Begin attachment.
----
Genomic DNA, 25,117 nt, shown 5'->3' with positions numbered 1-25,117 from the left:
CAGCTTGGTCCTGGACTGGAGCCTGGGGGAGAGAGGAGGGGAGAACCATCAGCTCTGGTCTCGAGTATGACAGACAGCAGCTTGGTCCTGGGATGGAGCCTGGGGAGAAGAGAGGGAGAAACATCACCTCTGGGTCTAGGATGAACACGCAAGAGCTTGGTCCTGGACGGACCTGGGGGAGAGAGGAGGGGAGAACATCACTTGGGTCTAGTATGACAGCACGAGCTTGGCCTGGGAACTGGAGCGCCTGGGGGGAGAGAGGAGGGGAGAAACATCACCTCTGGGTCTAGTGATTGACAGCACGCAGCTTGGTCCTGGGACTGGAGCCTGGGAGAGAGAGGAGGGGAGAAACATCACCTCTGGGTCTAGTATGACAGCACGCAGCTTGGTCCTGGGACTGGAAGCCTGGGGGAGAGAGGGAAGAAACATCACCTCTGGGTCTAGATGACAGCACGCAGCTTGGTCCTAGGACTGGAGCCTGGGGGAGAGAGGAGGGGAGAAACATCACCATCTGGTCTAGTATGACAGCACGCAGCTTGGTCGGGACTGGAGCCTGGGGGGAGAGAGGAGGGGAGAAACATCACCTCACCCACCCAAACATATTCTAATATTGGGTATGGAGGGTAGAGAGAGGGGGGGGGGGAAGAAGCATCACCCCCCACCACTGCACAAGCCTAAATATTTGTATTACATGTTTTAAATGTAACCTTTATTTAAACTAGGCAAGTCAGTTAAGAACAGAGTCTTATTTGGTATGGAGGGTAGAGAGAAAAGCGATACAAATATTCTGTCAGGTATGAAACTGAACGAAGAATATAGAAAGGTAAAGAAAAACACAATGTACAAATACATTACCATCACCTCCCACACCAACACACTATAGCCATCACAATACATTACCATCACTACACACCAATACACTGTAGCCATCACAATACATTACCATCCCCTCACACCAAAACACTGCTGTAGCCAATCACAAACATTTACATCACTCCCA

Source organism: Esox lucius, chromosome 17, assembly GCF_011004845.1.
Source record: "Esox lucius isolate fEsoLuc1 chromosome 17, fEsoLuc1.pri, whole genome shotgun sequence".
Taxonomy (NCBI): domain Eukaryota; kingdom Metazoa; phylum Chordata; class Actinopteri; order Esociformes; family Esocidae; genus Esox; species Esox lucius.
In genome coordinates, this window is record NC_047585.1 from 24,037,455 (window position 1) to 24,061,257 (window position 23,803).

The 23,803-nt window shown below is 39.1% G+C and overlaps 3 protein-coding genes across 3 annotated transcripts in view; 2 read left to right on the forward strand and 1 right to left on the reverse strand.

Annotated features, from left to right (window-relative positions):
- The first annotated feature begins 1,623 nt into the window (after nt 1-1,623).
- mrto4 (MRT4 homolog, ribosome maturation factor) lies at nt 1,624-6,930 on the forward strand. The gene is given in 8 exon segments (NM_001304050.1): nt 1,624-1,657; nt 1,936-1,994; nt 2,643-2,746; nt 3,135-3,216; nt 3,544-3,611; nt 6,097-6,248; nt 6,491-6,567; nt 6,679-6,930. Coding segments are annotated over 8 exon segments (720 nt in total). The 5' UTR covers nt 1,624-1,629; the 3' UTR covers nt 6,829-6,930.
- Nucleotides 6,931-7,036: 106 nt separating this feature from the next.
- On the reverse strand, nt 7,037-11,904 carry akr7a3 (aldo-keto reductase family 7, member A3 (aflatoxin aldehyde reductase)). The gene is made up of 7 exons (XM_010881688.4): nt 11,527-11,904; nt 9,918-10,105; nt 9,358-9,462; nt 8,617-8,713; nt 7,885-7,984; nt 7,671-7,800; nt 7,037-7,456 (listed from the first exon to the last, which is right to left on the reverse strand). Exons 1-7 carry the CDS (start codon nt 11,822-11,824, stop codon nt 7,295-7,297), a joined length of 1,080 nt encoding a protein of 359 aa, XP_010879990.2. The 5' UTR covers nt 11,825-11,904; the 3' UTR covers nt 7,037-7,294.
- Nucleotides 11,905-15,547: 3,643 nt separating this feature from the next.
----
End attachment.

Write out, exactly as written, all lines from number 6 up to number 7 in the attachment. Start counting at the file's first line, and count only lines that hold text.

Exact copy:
In genome coordinates, this window is record NC_047585.1 from 24,037,455 (window position 1) to 24,061,257 (window position 23,803).

The 23,803-nt window shown below is 39.1% G+C and overlaps 3 protein-coding genes across 3 annotated transcripts in view; 2 read left to right on the forward strand and 1 right to left on the reverse strand.